Interview, Audio: Veteran Screenwriters of ‘The Disaster Artist’

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CHICAGO – The screenwriting team of Scott Neustadter and Michael H. Weber have had many adventures plying their trade, ever since their breakthrough “500 Days of Summer” in 2009. Their latest assignment was adapting “The Disaster Artist” for director and lead actor James Franco.

The Disaster Artist is a funny and intuitive profile of Tommy Wiseau, who wrote, produced and directed one of the most infamous cult films of the post millennium, “The Room.” Screenplay specialists Neustadter and Weber adapted the book of “The Disaster Artist,” written by Tom Bissell and Greg Sestero. Greg was an actor in “The Room,” and is portrayed in film by James Franco’s brother Dave. The key for the screenwriters was finding the heart of Tommy Wiseau and Greg’s relationship, on the way to creating his cult masterwork.

Scott Neustadter and Michael H. Weber broke through in 2009 with “500 Days of Summer,” based on an actual relationship that Scott had while in school. They have since done a variety of adaptations, including “The Pink Panther 2” (2009), “The Spectacular Now” (2013) and “The Fault in Our Stars” (2014). They’ve also contributed to the upcoming Richard Linklater film, “Where’d You Go, Bernadette.”

Dave Franco as Greg and James Franco as Tommy in ‘The Disaster Artist’
Photo credit: A24 interviewed the screenwriting pair in the “Pop-Up” re-creation of “The Room” at the Emporium in Chicago’s Logan Square neighborhood. What the main ‘lump of clay’ that became the format motivator for the rest of the screenplay, and how did you both keep going to that lump?

Michael H. Weber: We literally and figuratively took apart the book. In alternating chapters, it switched back and forth between the film production of ‘The Room’ and the relationship between Tommy and Greg. We focused on the chapters about the friendship, because that was where the emotional stakes were in the story.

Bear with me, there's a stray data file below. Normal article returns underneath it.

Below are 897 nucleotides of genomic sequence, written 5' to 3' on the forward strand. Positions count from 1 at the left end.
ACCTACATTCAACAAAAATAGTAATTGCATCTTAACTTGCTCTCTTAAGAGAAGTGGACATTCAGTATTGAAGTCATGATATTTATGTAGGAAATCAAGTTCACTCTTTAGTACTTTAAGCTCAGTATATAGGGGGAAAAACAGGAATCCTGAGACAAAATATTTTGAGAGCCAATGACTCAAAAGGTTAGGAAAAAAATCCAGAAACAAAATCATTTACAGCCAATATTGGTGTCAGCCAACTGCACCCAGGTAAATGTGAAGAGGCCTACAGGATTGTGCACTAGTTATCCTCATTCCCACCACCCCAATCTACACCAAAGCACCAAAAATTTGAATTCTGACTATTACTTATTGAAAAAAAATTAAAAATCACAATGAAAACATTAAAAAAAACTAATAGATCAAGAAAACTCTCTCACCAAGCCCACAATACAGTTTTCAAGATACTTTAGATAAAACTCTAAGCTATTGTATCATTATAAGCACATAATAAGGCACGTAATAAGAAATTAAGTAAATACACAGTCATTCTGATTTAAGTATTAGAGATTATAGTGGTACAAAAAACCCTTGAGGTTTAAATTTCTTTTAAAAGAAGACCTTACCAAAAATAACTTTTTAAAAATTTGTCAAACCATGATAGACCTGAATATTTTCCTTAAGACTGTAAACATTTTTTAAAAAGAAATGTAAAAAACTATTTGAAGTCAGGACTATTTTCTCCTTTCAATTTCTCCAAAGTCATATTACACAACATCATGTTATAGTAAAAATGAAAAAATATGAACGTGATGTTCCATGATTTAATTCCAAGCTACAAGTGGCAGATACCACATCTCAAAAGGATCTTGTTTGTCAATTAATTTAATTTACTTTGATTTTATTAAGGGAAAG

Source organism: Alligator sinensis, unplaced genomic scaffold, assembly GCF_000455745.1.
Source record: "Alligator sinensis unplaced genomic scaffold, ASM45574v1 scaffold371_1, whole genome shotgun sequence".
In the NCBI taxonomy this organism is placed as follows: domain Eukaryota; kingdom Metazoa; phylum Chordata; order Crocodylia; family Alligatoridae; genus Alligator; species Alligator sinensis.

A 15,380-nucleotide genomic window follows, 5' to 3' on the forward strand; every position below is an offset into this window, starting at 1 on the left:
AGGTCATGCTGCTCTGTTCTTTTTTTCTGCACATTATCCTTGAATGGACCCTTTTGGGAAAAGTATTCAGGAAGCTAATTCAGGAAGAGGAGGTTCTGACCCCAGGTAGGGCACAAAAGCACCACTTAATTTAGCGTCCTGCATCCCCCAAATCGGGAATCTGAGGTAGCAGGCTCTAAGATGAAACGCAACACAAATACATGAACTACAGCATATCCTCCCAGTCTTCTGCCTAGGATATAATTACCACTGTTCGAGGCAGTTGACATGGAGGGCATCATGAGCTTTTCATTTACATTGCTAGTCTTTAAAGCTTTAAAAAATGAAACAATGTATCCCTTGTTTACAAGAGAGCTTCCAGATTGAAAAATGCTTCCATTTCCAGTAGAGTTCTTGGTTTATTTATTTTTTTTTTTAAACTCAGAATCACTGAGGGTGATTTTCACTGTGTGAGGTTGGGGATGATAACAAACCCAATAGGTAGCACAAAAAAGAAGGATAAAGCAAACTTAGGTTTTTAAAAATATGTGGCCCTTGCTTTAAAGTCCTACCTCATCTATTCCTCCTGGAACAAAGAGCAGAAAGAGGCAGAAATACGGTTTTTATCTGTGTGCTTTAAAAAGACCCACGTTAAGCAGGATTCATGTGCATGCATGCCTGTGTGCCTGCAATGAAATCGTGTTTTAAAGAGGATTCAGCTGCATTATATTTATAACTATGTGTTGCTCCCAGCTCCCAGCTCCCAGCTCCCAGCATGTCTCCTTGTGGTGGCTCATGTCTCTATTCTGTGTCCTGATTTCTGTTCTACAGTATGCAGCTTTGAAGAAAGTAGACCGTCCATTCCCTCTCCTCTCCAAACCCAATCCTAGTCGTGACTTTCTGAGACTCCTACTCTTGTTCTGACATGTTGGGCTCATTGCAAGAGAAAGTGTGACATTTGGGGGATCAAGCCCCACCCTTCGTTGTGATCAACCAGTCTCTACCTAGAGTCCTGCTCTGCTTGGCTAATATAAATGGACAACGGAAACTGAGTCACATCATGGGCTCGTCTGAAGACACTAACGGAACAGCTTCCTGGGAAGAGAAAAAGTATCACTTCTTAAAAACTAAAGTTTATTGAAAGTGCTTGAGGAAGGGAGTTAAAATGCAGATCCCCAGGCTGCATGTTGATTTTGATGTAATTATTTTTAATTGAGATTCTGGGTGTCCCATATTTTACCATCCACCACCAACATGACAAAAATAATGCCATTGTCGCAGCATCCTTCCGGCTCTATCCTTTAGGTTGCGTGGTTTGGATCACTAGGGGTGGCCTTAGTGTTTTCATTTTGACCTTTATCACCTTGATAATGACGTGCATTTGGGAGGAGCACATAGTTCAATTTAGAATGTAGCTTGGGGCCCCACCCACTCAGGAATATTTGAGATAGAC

Scott Neustadter: That was it, that was the thing. It was two dreamers who bonded over this mutual thing, and how their friendship is fractured and tested by doing the thing they always wanted to do. What type of tightrope did you both have to walk when dealing with a real circumstance and real people? What the story easier or harder to tell with those elements and why?

Neustadter: It was fun to actually have accountability… we were going to run into these people someday, we were going to see them. We had to do right by them, and by right I mean being accurate. We knew that with Tommy there would be unpleasant moments for him, and he might have an issue with it, but we had enough source material and actual witnesses to justify the depiction. We wrote a fair and balanced version of what happened, with dramatic license of course.

Weber: The crazy part is that we occasionally had to do some crafting, and put words in the mouths of real people. Greg Sestero was on the set, and the few times we had thought we made up lines for Tommy, Greg would point out that even though it wasn’t in the book, that it was something that Tommy actually said. That was a compliment in a way, but on the other hand it blew our minds and was a bit scary… that we got so inside Tommy’s head that we were able to come up with actual things he said. When you study something that intently, it can happen.

Weber: We were all Tommy. [laughs] Since you’ve been creative partners for a long time, what is an example of the ‘one mind’ or finishing each others sentences, and what great idea came up in this movie that you’d attribute to the one mind?

Neustadter: Michael hadn’t seen ‘The Room.’ I hadn’t seen it when I started to read the book. But I got a couple chapters in and was really into it, so I went and saw the film. Michael chose not to see it until after we were done writing. We had to focus on the relationships of the guys involved.